Keller Media Blog



By Wendy Keller, Literary Agent and Business Owner


Building a brand for yourself or your business should be the question that keeps you up at night. If you get your brand right, leads will convert to prospects and your cash flow will steadily increase.


If you work as a(n):

  • Independent sales pro (real estate, insurance, cars, software, etc.)
  • Small business owner (any goods or services sold in a store, by phone or online)
  • Coach, consultant or strategist
  • Artist, craftsperson or artisan
  • Author or speaker

Then your brand is critically important, even though it may be the thing you think about the least. 

Brand building comes down to one simple question:

“What can I do to give my customers the best possible experience when they interact with me/us?”

Before you say, “Yeah, yeah, yeah” and roll your eyes, here’s the deeper truth behind that broad statement:

People do business with people they like and trust. 

You choose which places to spend your money based on reputation, image or prior positive experience with that establishment. Your customers do precisely the same thing. In fact, the smaller or newer your company, the more important it is to provide them with what they seek.

The first step is to take a moment to think about your ideal customer. “Anyone with money” is popular with small businesses, but that isn’t something you can take action on.

Let’s imagine a newly-minted CPA wants to set up her own firm. She is clever enough to start with defining her ideal customer.

“I’d like to deal with nice people who will take my advice; pay me on time; and whose taxes are not all that complicated. People who will be loyal year after year so I don’t have to always be out there swatting the bushes. Ideally, I’d like to work with young families, because I’ll have more time to be their CPA during their careers.”

What’s your dream for your ideal customers? If you’ve been in business a while, who do you most enjoy working with? Write it out.

Once you know that type of person – called an “avatar” in marketing circles – you can customize your business for that ideal person.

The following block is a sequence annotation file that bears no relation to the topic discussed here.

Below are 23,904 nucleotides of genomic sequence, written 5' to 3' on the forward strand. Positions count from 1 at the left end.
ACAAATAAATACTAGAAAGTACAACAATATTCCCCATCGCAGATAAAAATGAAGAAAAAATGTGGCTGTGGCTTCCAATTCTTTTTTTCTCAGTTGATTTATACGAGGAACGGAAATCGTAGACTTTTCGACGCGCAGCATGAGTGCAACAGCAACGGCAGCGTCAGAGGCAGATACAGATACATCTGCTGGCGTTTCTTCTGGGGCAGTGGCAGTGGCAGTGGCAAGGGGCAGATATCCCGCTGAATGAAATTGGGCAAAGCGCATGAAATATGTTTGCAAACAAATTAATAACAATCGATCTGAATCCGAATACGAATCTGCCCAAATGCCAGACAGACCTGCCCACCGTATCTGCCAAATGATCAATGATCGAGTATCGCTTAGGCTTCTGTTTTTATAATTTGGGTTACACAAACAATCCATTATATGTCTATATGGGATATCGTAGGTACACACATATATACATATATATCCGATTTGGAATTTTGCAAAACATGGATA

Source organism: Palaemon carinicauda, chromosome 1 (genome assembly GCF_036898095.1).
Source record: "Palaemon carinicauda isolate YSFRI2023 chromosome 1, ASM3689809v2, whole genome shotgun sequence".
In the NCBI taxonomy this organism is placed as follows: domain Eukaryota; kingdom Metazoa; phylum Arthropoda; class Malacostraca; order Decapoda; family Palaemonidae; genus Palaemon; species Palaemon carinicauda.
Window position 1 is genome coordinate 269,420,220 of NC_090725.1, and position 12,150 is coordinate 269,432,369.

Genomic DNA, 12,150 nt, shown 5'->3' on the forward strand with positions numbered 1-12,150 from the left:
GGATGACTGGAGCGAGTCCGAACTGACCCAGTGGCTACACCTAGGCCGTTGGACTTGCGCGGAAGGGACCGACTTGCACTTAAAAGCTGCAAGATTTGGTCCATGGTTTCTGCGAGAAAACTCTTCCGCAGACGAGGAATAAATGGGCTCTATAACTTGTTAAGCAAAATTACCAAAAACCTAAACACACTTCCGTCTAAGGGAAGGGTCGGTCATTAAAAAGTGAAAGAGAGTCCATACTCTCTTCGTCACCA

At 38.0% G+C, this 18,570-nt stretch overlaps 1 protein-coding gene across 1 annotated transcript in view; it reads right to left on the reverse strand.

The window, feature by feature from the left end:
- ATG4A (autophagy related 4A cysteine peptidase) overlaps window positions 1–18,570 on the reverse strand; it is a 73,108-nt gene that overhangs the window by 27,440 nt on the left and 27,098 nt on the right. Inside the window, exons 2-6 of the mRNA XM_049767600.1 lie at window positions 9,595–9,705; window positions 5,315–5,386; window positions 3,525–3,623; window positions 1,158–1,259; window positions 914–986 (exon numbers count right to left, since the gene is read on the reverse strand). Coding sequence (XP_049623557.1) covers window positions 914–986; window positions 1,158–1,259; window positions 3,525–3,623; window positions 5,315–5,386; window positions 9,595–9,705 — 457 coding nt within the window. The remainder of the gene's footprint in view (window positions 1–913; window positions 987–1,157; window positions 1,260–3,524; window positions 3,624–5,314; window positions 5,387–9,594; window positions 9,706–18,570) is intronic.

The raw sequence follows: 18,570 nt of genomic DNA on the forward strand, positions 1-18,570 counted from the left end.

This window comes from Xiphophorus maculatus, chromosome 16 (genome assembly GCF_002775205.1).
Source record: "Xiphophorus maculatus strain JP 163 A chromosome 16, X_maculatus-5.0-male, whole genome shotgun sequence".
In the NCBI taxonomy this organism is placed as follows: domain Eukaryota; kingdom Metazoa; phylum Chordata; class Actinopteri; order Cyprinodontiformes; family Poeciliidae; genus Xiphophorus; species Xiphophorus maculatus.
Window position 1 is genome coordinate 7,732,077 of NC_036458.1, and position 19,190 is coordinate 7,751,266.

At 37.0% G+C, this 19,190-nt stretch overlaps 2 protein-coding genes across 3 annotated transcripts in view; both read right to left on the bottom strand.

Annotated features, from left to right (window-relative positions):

Following with the new CPA, she next needs to think about what kinds of things will be important to that young family.

Convenience? Not requiring too much paperwork? Being easy to get a hold of, even in the evenings when the kids are finally asleep? Sending a reminder list to help them prepare what they’ll need – months in advance? Being in a convenient location with plenty of parking? Having no bright shiny expensive knick knacks in her office? Baby-proofing the office? Setting up a play area with clean new toys? Giving kids a balloon or sticker? A bowl of animal crackers on her desk?

She would do well to invest her energy in creating a customer experience. If she provides the same benefits consistently, and her customers continue to value what she’s giving, she will grow steadily, even just based on referrals.

The “trick” is to think about what’s most important, convenient, interesting, appealing, and valuable to your ideal customer.

That one simple step will give you the ability to create a competitive advantage and a compelling brand that will give your company a strong niche in your marketplace.

A real estate agent who knows he wants to only work with clients who will spend at least $_____ on a home needs to ask himself, “Am I driving the kind of car my future clients are likely to drive or be impressed by? and “Am I wasting their time (a precious and recognized resource for all clients at a certain income level, not so much of a factor for others) by showing them “everything” or am I really putting in the time to show them only those houses that meet their stated criteria?”   Customizing the buyers’ experience will lead the new home owners to share your good service with their friends.

An author could apply this strategy by getting clear on why he or she is writing the book. If it is to build a business, will the customer be more impressed if your book is published by a “real” publisher or self-published? By a big glossy photo of you from 20 years ago on the cover, or by a tasteful, professional cover designed by a pro? Will rehashed, hackneyed ideas from eons ago make them have more or less trust in you as a reliable advisor?

An artisan may think, “People either love my work or they don’t” but are you mixing socially with the right types of people – your potential buyers, gallery owners? The people who buy Thomas Kincaid lithographs are not the same people likely to buy a “similar to Kandinsky”. Your shop, the galleries, the networking you do, should all be aligned with this important rule of business:

To catch more fish, go where the fish are.

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